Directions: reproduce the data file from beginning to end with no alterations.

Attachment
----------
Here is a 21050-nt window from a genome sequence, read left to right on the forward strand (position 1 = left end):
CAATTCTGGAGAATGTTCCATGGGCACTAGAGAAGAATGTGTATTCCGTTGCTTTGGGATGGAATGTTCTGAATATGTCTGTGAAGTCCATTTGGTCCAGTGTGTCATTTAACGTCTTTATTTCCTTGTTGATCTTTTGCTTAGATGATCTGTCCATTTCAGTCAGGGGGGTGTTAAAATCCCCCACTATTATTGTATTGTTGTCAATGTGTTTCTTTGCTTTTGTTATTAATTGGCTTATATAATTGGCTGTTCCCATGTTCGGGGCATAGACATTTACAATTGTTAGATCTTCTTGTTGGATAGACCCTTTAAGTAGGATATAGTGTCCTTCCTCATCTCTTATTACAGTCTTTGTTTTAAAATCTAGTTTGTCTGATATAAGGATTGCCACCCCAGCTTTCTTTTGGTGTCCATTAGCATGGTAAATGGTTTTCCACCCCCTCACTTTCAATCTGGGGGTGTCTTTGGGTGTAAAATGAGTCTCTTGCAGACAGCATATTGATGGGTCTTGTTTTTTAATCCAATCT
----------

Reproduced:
Here is a 21050-nt window from a genome sequence, read left to right on the forward strand (position 1 = left end):
CAATTCTGGAGAATGTTCCATGGGCACTAGAGAAGAATGTGTATTCCGTTGCTTTGGGATGGAATGTTCTGAATATGTCTGTGAAGTCCATTTGGTCCAGTGTGTCATTTAACGTCTTTATTTCCTTGTTGATCTTTTGCTTAGATGATCTGTCCATTTCAGTCAGGGGGGTGTTAAAATCCCCCACTATTATTGTATTGTTGTCAATGTGTTTCTTTGCTTTTGTTATTAATTGGCTTATATAATTGGCTGTTCCCATGTTCGGGGCATAGACATTTACAATTGTTAGATCTTCTTGTTGGATAGACCCTTTAAGTAGGATATAGTGTCCTTCCTCATCTCTTATTACAGTCTTTGTTTTAAAATCTAGTTTGTCTGATATAAGGATTGCCACCCCAGCTTTCTTTTGGTGTCCATTAGCATGGTAAATGGTTTTCCACCCCCTCACTTTCAATCTGGGGGTGTCTTTGGGTGTAAAATGAGTCTCTTGCAGACAGCATATTGATGGGTCTTGTTTTTTAATCCAATCT